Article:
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Contesting ConversionGenealogy, Circumcision, and Identity in Ancient Judaism and Christianity$
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Matthew Thiessen

Print publication date: 2011

Print ISBN-13: 9780199793563

Published to Oxford Scholarship Online: September 2011

DOI: 10.1093/acprof:oso/9780199793563.001.0001

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Jewishness as Genealogy in the Late Second Temple Period

Jewishness as Genealogy in the Late Second Temple Period

(p.87) 4 Jewishness as Genealogy in the Late Second Temple Period
Contesting Conversion

Matthew Thiessen

Oxford University Press

This chapter argues that while there is little explicit evidence that some Jews in the late Second Temple period continued to define Jewishness in genealogical terms, the early Jewish reception of Idumeans who underwent conversion to Judaism demonstrates that a genealogical definition of Jewishness persisted into the first century c.e. The Animal Apocalypse and 1 Esdras clearly portray the Idumeans as genealogically distinct from Jews and therefore unable to bridge the gap via circumcision. Psalm of Solomon 17 and Josephus demonstrate that some Jews rejected the Herodians, ethnic Idumeans who converted to Judaism, on the basis of the fact that they were not Jews, despite their circumcision.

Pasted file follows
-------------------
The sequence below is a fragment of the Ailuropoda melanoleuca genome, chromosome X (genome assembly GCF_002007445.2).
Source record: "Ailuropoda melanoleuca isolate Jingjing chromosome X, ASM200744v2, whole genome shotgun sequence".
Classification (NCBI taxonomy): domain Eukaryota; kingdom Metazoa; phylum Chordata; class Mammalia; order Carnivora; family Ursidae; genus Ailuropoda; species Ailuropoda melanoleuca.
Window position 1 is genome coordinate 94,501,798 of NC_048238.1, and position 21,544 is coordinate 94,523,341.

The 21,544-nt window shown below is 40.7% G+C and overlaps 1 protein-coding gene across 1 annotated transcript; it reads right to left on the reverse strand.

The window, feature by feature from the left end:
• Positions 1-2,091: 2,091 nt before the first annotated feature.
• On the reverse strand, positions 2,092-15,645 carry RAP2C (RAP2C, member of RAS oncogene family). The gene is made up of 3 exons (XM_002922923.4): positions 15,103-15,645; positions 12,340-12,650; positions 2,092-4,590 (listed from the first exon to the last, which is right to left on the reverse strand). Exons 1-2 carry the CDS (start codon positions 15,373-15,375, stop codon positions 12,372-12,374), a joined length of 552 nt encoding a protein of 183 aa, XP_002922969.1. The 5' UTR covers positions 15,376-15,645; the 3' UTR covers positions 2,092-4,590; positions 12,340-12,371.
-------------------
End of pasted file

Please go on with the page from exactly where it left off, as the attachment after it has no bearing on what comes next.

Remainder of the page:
Keywords:   Josephus, Idumeans, Herod, conversion, circumcision, Animal Apocalypse, 1 Esdras, Psalm of Solomon 17

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